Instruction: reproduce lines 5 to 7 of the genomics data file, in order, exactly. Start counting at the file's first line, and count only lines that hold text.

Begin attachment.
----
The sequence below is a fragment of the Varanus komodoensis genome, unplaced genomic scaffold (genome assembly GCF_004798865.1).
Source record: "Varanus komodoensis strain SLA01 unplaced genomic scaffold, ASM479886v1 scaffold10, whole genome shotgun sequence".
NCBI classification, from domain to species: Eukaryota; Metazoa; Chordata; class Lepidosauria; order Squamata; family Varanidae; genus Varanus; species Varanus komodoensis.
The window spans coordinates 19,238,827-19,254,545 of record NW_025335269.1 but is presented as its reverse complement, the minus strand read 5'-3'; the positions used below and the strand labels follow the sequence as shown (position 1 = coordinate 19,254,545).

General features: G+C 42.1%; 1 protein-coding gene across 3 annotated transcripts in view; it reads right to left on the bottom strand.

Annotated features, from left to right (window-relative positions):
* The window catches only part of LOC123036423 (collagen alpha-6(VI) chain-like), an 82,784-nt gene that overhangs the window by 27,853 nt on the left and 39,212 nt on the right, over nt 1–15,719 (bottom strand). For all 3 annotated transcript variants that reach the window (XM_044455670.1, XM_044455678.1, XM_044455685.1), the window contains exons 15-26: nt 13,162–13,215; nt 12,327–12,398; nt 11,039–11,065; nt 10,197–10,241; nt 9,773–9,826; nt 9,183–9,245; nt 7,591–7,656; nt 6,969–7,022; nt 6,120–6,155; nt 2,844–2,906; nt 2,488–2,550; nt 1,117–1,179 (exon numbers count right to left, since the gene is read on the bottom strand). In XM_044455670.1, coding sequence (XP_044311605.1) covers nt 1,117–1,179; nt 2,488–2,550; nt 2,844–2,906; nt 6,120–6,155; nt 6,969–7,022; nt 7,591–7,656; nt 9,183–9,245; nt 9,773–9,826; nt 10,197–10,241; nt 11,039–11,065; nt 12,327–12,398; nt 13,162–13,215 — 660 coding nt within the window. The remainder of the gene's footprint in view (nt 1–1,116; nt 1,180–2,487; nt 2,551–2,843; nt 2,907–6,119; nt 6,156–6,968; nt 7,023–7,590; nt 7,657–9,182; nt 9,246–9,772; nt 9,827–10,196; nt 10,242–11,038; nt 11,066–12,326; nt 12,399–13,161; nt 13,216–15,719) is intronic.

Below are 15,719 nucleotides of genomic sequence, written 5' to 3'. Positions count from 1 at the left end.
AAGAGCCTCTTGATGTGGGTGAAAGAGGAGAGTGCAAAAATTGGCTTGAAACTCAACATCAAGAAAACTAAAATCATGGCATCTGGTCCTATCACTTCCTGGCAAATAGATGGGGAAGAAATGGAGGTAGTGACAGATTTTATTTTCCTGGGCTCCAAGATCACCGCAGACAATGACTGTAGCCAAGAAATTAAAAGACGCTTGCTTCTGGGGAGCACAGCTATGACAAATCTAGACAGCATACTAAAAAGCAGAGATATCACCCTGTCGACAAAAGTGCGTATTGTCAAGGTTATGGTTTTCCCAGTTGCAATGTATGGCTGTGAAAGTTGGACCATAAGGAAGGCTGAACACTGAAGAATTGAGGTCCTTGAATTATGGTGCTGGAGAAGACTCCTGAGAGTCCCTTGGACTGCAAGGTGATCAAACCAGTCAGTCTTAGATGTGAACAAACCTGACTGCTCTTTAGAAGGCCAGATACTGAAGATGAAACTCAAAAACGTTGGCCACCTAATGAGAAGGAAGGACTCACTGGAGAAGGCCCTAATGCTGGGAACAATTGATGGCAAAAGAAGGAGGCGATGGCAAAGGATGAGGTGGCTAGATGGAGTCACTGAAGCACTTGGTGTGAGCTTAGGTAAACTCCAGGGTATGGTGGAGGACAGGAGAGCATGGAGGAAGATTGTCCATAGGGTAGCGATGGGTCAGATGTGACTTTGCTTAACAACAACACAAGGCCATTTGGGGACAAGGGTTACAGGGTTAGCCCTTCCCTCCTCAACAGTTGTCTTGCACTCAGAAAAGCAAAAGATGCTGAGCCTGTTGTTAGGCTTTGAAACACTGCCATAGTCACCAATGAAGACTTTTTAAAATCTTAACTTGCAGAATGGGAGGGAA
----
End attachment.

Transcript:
General features: G+C 42.1%; 1 protein-coding gene across 3 annotated transcripts in view; it reads right to left on the bottom strand.

Annotated features, from left to right (window-relative positions):
* The window catches only part of LOC123036423 (collagen alpha-6(VI) chain-like), an 82,784-nt gene that overhangs the window by 27,853 nt on the left and 39,212 nt on the right, over nt 1–15,719 (bottom strand). For all 3 annotated transcript variants that reach the window (XM_044455670.1, XM_044455678.1, XM_044455685.1), the window contains exons 15-26: nt 13,162–13,215; nt 12,327–12,398; nt 11,039–11,065; nt 10,197–10,241; nt 9,773–9,826; nt 9,183–9,245; nt 7,591–7,656; nt 6,969–7,022; nt 6,120–6,155; nt 2,844–2,906; nt 2,488–2,550; nt 1,117–1,179 (exon numbers count right to left, since the gene is read on the bottom strand). In XM_044455670.1, coding sequence (XP_044311605.1) covers nt 1,117–1,179; nt 2,488–2,550; nt 2,844–2,906; nt 6,120–6,155; nt 6,969–7,022; nt 7,591–7,656; nt 9,183–9,245; nt 9,773–9,826; nt 10,197–10,241; nt 11,039–11,065; nt 12,327–12,398; nt 13,162–13,215 — 660 coding nt within the window. The remainder of the gene's footprint in view (nt 1–1,116; nt 1,180–2,487; nt 2,551–2,843; nt 2,907–6,119; nt 6,156–6,968; nt 7,023–7,590; nt 7,657–9,182; nt 9,246–9,772; nt 9,827–10,196; nt 10,242–11,038; nt 11,066–12,326; nt 12,399–13,161; nt 13,216–15,719) is intronic.